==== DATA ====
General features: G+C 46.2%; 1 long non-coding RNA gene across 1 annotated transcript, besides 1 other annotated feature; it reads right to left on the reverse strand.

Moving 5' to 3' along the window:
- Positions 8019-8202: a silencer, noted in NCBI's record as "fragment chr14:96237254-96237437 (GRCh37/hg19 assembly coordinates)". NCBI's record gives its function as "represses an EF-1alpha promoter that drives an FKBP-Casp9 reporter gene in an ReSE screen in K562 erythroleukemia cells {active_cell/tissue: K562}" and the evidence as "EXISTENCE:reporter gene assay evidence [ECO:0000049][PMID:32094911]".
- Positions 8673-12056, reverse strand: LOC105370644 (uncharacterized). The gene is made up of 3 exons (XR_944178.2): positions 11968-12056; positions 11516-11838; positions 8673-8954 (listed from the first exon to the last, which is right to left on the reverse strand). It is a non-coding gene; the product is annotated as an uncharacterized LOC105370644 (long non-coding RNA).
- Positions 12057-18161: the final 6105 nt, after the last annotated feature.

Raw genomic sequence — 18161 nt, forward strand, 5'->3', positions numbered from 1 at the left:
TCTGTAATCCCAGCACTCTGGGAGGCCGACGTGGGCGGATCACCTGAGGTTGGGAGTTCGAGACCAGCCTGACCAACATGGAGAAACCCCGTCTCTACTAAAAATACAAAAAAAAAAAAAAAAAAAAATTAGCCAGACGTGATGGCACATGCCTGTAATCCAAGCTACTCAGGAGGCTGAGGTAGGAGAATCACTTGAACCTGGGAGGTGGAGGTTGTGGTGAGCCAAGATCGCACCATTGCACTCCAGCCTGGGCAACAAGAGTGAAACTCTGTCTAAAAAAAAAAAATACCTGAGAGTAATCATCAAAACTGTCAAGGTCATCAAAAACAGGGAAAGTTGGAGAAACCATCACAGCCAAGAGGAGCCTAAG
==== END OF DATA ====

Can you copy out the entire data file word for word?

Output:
General features: G+C 46.2%; 1 long non-coding RNA gene across 1 annotated transcript, besides 1 other annotated feature; it reads right to left on the reverse strand.

Moving 5' to 3' along the window:
- Positions 8019-8202: a silencer, noted in NCBI's record as "fragment chr14:96237254-96237437 (GRCh37/hg19 assembly coordinates)". NCBI's record gives its function as "represses an EF-1alpha promoter that drives an FKBP-Casp9 reporter gene in an ReSE screen in K562 erythroleukemia cells {active_cell/tissue: K562}" and the evidence as "EXISTENCE:reporter gene assay evidence [ECO:0000049][PMID:32094911]".
- Positions 8673-12056, reverse strand: LOC105370644 (uncharacterized). The gene is made up of 3 exons (XR_944178.2): positions 11968-12056; positions 11516-11838; positions 8673-8954 (listed from the first exon to the last, which is right to left on the reverse strand). It is a non-coding gene; the product is annotated as an uncharacterized LOC105370644 (long non-coding RNA).
- Positions 12057-18161: the final 6105 nt, after the last annotated feature.

Raw genomic sequence — 18161 nt, forward strand, 5'->3', positions numbered from 1 at the left:
TCTGTAATCCCAGCACTCTGGGAGGCCGACGTGGGCGGATCACCTGAGGTTGGGAGTTCGAGACCAGCCTGACCAACATGGAGAAACCCCGTCTCTACTAAAAATACAAAAAAAAAAAAAAAAAAAAATTAGCCAGACGTGATGGCACATGCCTGTAATCCAAGCTACTCAGGAGGCTGAGGTAGGAGAATCACTTGAACCTGGGAGGTGGAGGTTGTGGTGAGCCAAGATCGCACCATTGCACTCCAGCCTGGGCAACAAGAGTGAAACTCTGTCTAAAAAAAAAAAATACCTGAGAGTAATCATCAAAACTGTCAAGGTCATCAAAAACAGGGAAAGTTGGAGAAACCATCACAGCCAAGAGGAGCCTAAG